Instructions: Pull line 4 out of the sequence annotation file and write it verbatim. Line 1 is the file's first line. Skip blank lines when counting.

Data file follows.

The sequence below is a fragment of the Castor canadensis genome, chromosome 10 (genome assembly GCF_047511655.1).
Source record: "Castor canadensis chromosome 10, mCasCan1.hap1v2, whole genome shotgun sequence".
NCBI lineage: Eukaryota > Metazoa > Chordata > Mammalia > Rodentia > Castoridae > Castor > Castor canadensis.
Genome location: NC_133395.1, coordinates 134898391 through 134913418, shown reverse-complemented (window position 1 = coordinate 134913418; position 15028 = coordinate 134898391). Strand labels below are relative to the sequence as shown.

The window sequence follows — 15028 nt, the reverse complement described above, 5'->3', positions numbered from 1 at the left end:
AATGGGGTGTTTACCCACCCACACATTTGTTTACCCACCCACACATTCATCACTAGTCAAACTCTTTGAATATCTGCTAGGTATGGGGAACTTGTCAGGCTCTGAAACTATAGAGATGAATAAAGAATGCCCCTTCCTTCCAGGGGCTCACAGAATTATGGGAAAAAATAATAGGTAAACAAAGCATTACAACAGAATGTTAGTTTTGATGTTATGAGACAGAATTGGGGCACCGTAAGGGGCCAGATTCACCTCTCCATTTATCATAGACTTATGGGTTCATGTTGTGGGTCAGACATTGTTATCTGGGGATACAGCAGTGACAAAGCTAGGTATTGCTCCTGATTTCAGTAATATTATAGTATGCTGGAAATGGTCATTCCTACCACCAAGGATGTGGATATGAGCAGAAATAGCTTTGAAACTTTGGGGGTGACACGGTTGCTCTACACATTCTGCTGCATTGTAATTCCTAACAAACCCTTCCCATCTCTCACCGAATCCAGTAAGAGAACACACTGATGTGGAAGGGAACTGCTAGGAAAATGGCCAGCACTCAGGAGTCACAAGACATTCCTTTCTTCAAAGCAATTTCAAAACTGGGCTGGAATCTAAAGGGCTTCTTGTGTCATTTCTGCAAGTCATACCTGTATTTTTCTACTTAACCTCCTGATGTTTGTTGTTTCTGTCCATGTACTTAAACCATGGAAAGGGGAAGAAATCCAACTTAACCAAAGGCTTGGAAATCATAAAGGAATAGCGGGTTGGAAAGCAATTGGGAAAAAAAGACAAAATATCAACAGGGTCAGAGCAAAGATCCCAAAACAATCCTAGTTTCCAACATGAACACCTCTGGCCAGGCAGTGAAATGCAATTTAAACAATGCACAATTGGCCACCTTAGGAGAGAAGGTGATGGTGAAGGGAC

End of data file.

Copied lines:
Genome location: NC_133395.1, coordinates 134898391 through 134913418, shown reverse-complemented (window position 1 = coordinate 134913418; position 15028 = coordinate 134898391). Strand labels below are relative to the sequence as shown.